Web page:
Permit Issued for Medical Marijuana Cultivation


by Terry Rogers


Columbia Care, the company awarded the Kent County contract for medical marijuana cultivation and distribution has been issued a permit for cultivation in Milford. The company did not release information on where the cultivation will take place due to security. The contract, however, mentions the Milford Industrial Park which is located on Masten Circle near NKS Distributing.

“The City has issued a permit for cultivation only,” Rob Pierce, City Planner, said. “We have not issued a permit for a dispensary. The location they have chosen is zoned for the cultivation portion of the business as it is considered manufacturing. If they want to add a dispensary, they will need to apply for rezoning with the Planning Commission, but as of now, they have not asked to put a dispensary at that location.”

According to Delaware Code, medical marijuana facilities, known as compassion centers, must be issued a valid registration certificate from the Department of Health and Human Services. Registration must be renewed every two years. In addition, Delaware Title 16§4917A says that, although local governments are permitted to enact ordinances and regulations related to medical marijuana cultivation and dispensing, they may not enact Code that would make creating such a location “unreasonably impracticable” in the jurisdiction.

In Delaware, a physician may prescribe medical marijuana to treat symptoms of terminal illness, cancer, multiple sclerosis, HIV and AIDS, cirrhosis, ALS, Alzheimer’s disease, autism, epilepsy or PTSD. Prescriptions are also issued for people who suffer debilitating pain, wasting syndrome, nausea and seizures. Currently, there are two compassion centers in the state, one in Lewes and one in Wilmington. A contract has been issued for a second New Castle County location as well as the one issued to Columbia Care for a location in Kent County.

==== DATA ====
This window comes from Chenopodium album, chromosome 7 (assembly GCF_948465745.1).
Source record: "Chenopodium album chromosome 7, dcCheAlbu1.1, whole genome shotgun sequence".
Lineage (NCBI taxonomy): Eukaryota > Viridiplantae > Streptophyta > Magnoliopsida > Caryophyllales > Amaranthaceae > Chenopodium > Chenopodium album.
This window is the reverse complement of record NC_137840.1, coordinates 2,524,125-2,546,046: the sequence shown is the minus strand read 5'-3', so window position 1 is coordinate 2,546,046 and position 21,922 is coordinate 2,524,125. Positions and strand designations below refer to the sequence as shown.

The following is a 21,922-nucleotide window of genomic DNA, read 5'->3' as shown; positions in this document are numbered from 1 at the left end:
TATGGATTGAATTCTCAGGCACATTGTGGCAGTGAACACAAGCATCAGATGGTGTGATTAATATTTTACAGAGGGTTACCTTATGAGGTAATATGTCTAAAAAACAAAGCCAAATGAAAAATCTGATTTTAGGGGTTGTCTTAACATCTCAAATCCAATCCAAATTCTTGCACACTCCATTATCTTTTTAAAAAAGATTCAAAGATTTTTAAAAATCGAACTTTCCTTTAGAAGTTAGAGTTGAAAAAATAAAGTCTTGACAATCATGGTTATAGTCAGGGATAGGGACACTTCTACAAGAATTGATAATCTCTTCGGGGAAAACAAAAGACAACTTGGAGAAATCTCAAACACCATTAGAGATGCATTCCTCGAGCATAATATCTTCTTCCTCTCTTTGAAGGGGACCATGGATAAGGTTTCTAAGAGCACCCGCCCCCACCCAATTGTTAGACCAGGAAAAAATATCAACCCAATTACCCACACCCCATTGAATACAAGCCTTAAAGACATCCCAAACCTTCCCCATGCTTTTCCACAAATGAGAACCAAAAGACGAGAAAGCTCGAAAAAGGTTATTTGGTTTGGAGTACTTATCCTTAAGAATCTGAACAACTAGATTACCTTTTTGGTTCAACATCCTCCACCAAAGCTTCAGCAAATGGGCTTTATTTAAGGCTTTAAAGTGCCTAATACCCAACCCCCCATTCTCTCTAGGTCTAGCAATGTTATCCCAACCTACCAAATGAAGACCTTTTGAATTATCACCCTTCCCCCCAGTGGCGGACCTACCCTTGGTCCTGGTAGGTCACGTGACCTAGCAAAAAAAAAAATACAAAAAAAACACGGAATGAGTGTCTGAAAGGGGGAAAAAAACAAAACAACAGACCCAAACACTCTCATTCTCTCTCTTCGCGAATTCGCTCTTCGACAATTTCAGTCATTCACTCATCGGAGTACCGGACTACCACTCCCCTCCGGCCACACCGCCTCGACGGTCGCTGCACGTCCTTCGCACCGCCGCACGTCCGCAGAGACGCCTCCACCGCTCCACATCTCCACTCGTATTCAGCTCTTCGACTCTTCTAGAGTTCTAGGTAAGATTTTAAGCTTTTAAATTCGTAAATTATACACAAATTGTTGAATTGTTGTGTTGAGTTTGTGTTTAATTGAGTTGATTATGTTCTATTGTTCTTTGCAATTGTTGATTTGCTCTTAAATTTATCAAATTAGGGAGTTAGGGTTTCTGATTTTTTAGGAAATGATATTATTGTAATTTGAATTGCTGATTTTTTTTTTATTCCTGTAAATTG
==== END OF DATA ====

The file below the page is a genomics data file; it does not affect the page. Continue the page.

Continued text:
“The company prefers that the location where cultivation will take place not be publicized,” Mr. Pierce said. “They will have strong security processes in place. Right now, the only permit they have from the City is to grow marijuana at the location. They would need to apply for rezoning for anything else and, as of now, we do not have a request to rezone the location.”

Columbia Care says they are pleased that Milford will be the location of their cultivation facility.

“Columbia Care is thrilled with the progress we’ve made since licensing,” Kelsi Browning, a spokesperson for the company said. “Construction at our cultivation and manufacturing facility will be completed before year end, at which point, we expect to begin growing the best selection of strains available in the state.  Our first dispensary will be located in Kent County and is expected to be ready for final inspection in the first quarter of 2018. As soon as we are given approval to begin serving patients, our team will be ready to serve Delaware with respect, professionalism and enthusiasm.” For more information, individuals can contact the company at Ms. Browning also said that the company has identified what they believe is a more centrally-located home for their dispensary and currently have a fully-executed lease, completed designs and are taking the first steps to begin construction. 

Columbia Care is working with local communities and stakeholders to move forward as quickly as possible. They look forward to offering the people of Delaware the highest levels of service and manufacture pharmaceutical-quality products.

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